July 17, 2018

2Q18 GDP Estimates Update: Stronger Going into the Home Stretch

Filed under: Economy,Taxes & Government — Tom @ 12:57 pm

Yesterday’s retail sales data and generally good news about Industrial Production pushed two of the key estimates above 4 percent:

  • Atlanta Federal Reserve — Now projecting an annualized 4.5 percent.
  • Moody’s — Now at 4.1 percent for Moody’s own estimate and the CNBC consensus.
  • The New York Fed is at 2.77 percent, but that’s as of Friday, before the Monday retail sales and industrial production releases.

Additionally, IHS Markit/Macro Advisers (downloadable Excel spreadsheet is at the page’s “Monthly GDP Index: Historical Data” link) is projecting 5.3 percent annualized second-quarter growth. They’ve already estimated that April’s and May’s raw monthly economic growth (but inflation-adjusted) was a combined 1.25 percent, and believe that June will come in at 0.1 percent. That seems to annualize to a bit more than 5.3 percent; I hope to get an answer about that shortly.

Additionally Macro Advisers’ estimate was as of June 27, and the second quarter-related economic news published since then points towards June being stronger than the firm believed three weeks ago.

The government’s first estimate for 2Q18 GDP, which will include comprehensive revisions to prior years and quarters, will be released on July 27.



  1. Meaning that another million American adults will be graduating from SNAP to have their opportunity back by election day. That doesn’t bode well for Democrats. I believe the blue wave will be a drowning of the Dem party. Cowabonga!

    Comment by dscott — July 18, 2018 @ 11:45 am

  2. There are good reasons to doubt the blue wave scenario, and food stamp enrollment declines might further diminish it, but the bigger issue is that there’s no coherent reason why enrollment should still be at 39.6 million. That’s at least 10 million greater than it should be compared to 2006-2007 (population-adjusted):


    And there’s really no good reason why SNAP enrollment increased by about 50 percent from 2001 to 2006 as the economy improved. So maybe the over-enrollment is more like 15 million.

    Comment by Tom — July 18, 2018 @ 11:54 am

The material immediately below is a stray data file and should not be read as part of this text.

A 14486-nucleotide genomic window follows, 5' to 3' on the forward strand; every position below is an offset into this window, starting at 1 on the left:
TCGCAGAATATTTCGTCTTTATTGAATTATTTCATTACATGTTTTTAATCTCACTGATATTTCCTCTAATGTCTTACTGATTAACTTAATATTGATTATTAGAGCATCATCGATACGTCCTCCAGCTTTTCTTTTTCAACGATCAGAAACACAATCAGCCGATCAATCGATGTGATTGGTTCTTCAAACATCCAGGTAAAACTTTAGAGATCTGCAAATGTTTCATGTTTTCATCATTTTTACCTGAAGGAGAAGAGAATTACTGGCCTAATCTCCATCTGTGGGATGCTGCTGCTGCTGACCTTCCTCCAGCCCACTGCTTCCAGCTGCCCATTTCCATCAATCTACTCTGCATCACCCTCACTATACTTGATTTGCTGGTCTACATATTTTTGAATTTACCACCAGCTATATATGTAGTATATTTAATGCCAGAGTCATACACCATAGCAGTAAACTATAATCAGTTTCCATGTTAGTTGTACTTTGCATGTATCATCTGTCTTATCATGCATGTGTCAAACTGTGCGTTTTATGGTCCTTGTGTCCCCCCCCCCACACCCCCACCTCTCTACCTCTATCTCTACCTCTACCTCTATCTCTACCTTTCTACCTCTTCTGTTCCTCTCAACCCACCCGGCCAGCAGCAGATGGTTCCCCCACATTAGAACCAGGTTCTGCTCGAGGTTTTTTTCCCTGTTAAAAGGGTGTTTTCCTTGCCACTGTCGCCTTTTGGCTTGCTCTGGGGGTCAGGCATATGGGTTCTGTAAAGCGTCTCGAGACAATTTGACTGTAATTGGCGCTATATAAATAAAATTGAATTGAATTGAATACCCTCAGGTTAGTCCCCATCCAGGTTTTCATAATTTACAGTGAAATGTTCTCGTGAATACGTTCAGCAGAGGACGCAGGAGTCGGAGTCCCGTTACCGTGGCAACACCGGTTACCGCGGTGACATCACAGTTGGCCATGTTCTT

3. #2, agreed, but the enrollment decline is positive news that those at the bottom who wish to move up have started the exit from government dependency.

    On an interesting note from Zero Hedge:


    Russians have fully liquidated all of their $96 billion in Treasuries. Either they are on a fast burn with the sanctions or they have reinvested their money elsewhere that suits them better .i.e. a capital injection into their economy to jump start it.

    In other words, in just two months, Russia sold a whopping $81BN in treasurys, a liquidation flow that was likely responsible for much if not all the blow out in rates over the period. Because what else happened as Russia was liquidating 85% of its Treasury holdings in 2 months? 10Y yields soared from 2.7% at the start of April to the 7 year high of 3.11% in late May.

    Also interesting speculation: So just like last month, we can’t help but wonder – as the Yuan-denominated oil futures were launched, trade wars were threatened, and as more sanctions were unleashed on Russia – if this wasn’t a dress-rehearsal, carefully coordinated with Beijing to field test what would happen if/when China also starts to liquidate its own Treasury holdings.

    Wondering what a trillion dollar Chinese liquidation would look like? The Fed would buy up everything on the cheap is the answer. As interest rates go up, the face value goes down. Unless all of China’s bonds are inflation protected as Obama’s treasury so foolishly sold them. That would be an ouch. But then the Fed would still be buying them with electronic ones and zeros, meaning trading electrons for actual Dollars. Meaning the Chinese would be forced to buy or trade $1 trillion with others for stuff to repatriate that money to themselves domestically.

    Comment by dscott — July 18, 2018 @ 12:53 pm

  4. #3, the SNAP enrollment decline needs to be “faster, please.”

    Have always wondered when foreign debt holders like China might play their invest-it-elsewhere card. Hope Trump has a plan for that.

    Comment by Tom — July 18, 2018 @ 1:05 pm

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